Critters of the Colorado Plateau
As you float through winding tall canyon walls, or hike up rambling drainage’s, the desert may appear to be desolate. Stone, sand, and sky comprise the landscape. But look closer, and you start to see a lot of life. Alongside the rivers and creeks, reeds and willows grow abundantly and foster thousands of species of mammals, reptiles, and insects. So what are you likely to see? Well, it sort of depends what you’re interested in and if you’re looking up, down, or directly at the river bank. But let’s start with the basics…
The most common animals you’ll see along the river will be mule deer, squirrels, ravens, and lots of bugs buzzing around. Mule deer are skittish little ungulates, similar to their whitetail cousins, but with larger ears. Often if you walk up on one, it will stare at you for a moment, then quickly bound away. The raven is a desert motif. Their black silhouette is ever present against the blue sky above. Their call changes from region to region, but you’ll know it when you hear it in the canyon country. Insects of all sorts will join you on your adventure, and usually they are harmless. Once in a while, you’ll see a swarm of honey bees or an exotic spider (arachnid!).
Up in the sky!
Less common than the raven are birds of prey. Several species of raptors live on the Colorado Plateau but the ones you are most likely to see are the red-tailed hawk, peregrine falcon, and the grand golden eagle. Each of these birds are regal in their own way, and it can be difficult for most to tell the difference. They will have brown and tan feathers, and the hawk and falcon both have white undersides. The main differences will be the size. The falcon will be smallest, about the size of a raven. The hawk is larger, about a third again the size, and the golden eagle will be huge, two to three times bigger than the hawk. The eagle will also be a more solid color, brown or, well, gold.
A turkey vulture will often resemble some of these raptors, and there are a couple ways to tell the difference, but the one I often look for is in the head. A vulture’s head will be smaller and bald.
Often times you won’t see birds at all, but you’ll hear their call. Learning bird calls can turn into a lifelong hobby, but the one I always listen for is the descending call of the canyon wren. It’s a chirp that has the same cadence but it’s pitch drops as it sings. Listen to an example here: canyon wren call. it is affectionately called “the song of the desert.”
When I first ventured to the desert 10 years ago, I couldn’t believe the variety of lizards scampering over hot rocks. To my East Coast mind, desert lizards were something out of a storybook. But they are very real. The most common are the collared lizard, which have a little collar, and the whiptail. The collared lizard will have some yellows and greens whereas the whiptail will be a grayish color. The whiptail has stripes going down its body vertically. And yes as far as reptiles go, there are rattlesnakes. Fortunately, they will let you know they’re there!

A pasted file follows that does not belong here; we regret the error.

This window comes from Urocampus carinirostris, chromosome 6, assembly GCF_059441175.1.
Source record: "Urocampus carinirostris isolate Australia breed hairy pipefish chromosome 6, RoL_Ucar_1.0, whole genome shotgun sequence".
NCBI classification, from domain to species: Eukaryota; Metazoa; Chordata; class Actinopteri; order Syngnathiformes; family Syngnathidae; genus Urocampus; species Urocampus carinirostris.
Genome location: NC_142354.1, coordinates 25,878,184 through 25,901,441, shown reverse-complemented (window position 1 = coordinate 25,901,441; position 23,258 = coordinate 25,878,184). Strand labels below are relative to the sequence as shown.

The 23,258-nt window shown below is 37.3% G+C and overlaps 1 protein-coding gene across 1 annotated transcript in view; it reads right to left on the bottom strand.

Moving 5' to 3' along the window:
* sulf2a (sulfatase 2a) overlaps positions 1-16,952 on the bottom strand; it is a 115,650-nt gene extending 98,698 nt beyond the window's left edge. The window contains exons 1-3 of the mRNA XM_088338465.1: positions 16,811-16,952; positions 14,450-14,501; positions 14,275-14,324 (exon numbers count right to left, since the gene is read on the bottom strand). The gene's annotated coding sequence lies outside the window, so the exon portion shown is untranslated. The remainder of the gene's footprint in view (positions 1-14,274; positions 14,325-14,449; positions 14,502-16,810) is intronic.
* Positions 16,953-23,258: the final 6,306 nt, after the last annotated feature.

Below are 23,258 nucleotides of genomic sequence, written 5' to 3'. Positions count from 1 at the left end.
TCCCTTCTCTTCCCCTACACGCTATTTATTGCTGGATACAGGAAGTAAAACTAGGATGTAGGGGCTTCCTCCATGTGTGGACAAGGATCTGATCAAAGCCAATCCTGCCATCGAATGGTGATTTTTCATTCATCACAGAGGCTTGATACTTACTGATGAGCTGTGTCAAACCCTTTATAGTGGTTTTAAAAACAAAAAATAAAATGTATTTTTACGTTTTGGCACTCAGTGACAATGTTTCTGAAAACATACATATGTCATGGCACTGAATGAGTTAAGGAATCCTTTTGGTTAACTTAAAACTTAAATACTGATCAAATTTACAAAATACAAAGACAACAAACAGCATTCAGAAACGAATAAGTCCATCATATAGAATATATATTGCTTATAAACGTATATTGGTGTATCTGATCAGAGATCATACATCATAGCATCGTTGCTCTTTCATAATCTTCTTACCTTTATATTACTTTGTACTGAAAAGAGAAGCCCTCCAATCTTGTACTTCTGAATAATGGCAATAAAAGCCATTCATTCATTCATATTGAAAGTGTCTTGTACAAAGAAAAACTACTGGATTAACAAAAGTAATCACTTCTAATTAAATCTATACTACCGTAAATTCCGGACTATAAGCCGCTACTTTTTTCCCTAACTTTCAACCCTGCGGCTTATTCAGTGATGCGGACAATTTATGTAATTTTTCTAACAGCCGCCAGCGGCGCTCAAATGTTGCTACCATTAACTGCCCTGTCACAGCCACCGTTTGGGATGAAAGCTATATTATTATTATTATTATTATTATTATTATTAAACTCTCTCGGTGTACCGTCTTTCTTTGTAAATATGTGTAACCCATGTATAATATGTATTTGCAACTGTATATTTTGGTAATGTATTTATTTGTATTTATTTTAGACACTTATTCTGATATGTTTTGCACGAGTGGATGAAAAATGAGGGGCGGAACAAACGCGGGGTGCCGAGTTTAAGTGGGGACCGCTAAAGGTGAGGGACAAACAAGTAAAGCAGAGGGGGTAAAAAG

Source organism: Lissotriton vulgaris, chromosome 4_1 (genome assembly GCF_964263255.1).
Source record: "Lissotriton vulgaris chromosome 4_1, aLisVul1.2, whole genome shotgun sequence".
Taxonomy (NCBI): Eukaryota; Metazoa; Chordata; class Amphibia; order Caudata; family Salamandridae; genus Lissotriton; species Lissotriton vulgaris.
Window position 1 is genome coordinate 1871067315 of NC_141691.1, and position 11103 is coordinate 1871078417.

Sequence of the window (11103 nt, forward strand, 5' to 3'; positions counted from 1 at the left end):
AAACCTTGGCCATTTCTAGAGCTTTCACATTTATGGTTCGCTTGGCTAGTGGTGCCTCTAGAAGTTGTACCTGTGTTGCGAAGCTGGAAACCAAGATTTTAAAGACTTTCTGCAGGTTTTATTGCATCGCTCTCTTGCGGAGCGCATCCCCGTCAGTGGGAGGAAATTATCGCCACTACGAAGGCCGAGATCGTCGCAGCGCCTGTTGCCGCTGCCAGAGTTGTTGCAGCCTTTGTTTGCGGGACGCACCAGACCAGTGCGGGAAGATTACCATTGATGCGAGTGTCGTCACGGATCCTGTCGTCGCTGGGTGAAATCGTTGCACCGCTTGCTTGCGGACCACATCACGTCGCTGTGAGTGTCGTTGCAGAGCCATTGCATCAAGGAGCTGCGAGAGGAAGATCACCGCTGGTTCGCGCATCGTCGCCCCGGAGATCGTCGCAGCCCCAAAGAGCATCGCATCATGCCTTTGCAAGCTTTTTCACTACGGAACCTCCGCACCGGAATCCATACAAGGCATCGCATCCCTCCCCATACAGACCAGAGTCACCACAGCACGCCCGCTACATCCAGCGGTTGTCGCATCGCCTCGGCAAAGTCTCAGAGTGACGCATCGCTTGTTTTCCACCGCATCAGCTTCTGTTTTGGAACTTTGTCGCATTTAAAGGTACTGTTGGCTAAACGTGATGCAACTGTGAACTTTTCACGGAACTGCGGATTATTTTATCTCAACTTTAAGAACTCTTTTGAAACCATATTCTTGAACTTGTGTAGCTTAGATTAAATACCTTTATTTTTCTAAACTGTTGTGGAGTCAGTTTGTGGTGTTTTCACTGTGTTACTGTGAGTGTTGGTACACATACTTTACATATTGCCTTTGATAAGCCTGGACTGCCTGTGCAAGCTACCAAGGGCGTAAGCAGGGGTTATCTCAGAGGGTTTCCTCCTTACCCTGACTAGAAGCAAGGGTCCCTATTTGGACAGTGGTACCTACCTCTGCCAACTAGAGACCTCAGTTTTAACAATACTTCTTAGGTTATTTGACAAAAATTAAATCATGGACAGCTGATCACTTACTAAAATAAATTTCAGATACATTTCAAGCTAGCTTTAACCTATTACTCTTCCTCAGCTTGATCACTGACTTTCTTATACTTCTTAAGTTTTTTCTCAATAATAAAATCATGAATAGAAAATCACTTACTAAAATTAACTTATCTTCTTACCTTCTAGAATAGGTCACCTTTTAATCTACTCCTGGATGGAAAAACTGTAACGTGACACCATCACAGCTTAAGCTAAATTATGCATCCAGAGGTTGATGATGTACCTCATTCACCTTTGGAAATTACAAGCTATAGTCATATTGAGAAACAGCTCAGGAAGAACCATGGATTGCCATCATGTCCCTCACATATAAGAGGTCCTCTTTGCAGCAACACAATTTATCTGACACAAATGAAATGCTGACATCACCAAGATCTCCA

Rabbits, sheep, coyotes oh my!
Apart from squirrels and deer, you’re likely to see jackrabbits (common desert hare) and almost definitely you’ll hear coyote chattering in the night. A more rare classic desert critter you might be lucky enough to see along the banks of the river is the bighorn sheep. The sheep was the main source of protein for the ancient people that long inhabited the region, and you will often see them depicted in rock art. With their curling horns and nimble movement among the cliffs, the sheep are beautiful animals. In the early summer you might be able to see their adorable young. They often come right down to the water’s edge so you won’t even have to leave your boat to see them. In some places along the river, we are not allowed to go to shore as a way to give the animals space.
A key principal
While seeing all of these majestic animals in their natural habitat we must remember that we are visitors and can easily damage their livelihood. Main ways we can harm them is to feed and touch them. Especially with the mammals, give these creatures ample space. Ideally they shouldn’t even know we are there. If we want them to thrive, it is up to us to protect their natural patterns, which we are not a part of. Take only pictures and tread lightly.
Jack Stauss moved to Salt Lake City in 2008 in pursuit of big mountains and wide open spaces. He has spent the last several years both enjoying and advocating for public lands and free flowing rivers. While he’s not typing on his keyboard, he will be backcountry skiing in the Wasatch or exploring Utah’s wild deserts. Read some of his environmental musings at firstname.lastname@example.org or follow him at @jackstauss on Instagram